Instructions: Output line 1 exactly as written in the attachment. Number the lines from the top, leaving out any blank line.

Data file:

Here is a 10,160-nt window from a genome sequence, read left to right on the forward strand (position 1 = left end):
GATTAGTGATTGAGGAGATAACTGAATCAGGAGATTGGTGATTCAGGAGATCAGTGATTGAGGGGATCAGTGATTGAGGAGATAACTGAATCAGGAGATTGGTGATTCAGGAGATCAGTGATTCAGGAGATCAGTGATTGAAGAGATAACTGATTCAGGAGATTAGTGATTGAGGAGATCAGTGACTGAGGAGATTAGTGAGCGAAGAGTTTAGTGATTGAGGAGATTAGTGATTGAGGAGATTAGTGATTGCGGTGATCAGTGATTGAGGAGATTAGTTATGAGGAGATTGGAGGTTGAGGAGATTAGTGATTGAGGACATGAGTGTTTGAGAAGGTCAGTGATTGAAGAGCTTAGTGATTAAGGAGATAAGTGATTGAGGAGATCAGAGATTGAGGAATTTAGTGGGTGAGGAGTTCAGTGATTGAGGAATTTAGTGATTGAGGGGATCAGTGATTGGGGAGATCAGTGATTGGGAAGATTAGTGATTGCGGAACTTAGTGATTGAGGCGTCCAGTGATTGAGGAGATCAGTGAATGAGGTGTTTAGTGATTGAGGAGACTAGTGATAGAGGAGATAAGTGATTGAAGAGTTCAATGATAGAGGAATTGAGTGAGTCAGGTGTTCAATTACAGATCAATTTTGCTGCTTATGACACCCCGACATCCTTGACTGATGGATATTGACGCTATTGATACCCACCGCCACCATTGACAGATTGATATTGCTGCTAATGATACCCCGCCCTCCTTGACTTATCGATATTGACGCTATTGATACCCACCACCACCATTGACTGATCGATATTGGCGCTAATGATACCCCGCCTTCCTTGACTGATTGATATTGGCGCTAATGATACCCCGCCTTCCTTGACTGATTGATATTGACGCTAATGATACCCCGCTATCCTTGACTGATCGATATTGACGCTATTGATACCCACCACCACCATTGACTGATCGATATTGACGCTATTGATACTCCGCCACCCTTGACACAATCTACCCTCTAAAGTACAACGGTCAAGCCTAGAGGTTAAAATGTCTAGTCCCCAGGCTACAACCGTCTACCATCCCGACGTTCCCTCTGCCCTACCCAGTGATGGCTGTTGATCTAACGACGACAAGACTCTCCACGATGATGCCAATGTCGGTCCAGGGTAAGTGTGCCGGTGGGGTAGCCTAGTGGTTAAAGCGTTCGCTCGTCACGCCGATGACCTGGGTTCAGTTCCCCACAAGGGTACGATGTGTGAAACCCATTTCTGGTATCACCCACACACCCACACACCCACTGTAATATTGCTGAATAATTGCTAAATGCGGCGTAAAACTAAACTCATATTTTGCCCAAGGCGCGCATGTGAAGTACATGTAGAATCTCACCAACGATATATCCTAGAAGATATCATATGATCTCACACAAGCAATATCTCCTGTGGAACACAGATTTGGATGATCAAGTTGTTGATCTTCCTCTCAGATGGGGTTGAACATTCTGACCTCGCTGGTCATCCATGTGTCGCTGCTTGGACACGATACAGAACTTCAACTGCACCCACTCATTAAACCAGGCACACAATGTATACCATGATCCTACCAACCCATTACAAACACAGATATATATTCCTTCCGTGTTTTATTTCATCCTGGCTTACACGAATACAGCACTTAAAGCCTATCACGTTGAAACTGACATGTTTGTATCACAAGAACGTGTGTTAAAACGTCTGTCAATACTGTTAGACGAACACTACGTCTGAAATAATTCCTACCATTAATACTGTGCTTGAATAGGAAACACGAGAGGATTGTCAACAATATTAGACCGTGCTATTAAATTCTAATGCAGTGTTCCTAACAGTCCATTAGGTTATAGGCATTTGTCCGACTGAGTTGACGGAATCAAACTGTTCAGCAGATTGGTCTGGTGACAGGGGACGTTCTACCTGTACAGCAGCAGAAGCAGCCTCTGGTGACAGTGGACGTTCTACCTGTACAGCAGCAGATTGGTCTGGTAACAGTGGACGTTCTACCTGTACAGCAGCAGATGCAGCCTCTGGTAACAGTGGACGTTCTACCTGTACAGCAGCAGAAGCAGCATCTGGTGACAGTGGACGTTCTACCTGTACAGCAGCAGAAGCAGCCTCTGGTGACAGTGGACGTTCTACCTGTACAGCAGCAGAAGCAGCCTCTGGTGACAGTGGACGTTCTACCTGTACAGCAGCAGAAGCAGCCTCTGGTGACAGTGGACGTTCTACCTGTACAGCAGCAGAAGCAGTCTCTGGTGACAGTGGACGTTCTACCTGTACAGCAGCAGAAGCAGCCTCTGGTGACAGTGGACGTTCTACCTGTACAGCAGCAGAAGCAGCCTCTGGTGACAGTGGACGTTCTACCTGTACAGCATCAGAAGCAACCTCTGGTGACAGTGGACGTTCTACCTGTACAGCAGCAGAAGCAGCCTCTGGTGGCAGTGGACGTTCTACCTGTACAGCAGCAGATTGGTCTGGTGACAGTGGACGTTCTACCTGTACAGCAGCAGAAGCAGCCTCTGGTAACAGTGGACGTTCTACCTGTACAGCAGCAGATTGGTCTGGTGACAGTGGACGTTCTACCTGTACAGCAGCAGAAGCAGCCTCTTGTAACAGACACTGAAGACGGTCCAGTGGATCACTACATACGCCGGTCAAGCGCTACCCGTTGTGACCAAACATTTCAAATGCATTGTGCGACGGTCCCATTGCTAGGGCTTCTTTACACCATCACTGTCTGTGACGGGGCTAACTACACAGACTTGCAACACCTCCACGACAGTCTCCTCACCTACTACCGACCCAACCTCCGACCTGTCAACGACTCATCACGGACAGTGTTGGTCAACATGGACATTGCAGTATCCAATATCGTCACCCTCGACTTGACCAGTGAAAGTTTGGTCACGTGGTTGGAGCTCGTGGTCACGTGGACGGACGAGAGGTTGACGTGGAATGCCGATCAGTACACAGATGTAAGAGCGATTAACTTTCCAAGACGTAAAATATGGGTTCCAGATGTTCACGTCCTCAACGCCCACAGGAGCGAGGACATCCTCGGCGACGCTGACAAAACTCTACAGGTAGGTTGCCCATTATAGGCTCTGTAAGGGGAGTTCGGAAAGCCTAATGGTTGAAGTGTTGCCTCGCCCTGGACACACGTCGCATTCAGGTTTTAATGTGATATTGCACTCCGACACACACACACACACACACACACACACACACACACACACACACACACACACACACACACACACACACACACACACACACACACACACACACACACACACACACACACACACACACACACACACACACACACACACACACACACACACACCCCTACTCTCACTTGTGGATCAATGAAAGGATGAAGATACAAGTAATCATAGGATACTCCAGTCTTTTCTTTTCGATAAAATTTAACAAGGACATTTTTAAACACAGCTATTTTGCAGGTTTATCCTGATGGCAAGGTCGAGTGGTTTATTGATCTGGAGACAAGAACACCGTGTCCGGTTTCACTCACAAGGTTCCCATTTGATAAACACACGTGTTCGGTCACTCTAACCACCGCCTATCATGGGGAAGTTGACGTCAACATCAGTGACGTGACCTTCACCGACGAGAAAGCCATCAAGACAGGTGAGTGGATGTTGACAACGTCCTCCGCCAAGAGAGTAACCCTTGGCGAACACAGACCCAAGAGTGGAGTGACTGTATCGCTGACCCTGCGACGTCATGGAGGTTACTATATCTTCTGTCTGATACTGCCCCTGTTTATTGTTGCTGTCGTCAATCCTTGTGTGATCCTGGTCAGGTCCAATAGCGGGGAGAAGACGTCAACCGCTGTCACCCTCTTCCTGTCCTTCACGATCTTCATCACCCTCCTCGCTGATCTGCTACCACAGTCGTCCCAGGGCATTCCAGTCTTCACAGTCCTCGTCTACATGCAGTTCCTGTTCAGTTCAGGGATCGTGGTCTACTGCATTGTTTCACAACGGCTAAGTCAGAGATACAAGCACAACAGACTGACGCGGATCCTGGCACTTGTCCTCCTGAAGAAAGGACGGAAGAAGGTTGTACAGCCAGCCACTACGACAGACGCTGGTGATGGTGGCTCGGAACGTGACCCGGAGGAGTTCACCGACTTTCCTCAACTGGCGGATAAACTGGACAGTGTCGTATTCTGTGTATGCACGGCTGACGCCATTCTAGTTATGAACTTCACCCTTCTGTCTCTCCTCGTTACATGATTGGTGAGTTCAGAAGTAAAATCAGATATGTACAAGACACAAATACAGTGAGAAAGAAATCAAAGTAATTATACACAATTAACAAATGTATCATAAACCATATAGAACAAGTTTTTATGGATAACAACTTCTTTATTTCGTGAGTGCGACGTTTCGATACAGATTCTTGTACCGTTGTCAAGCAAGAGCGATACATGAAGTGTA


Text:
Here is a 10,160-nt window from a genome sequence, read left to right on the forward strand (position 1 = left end):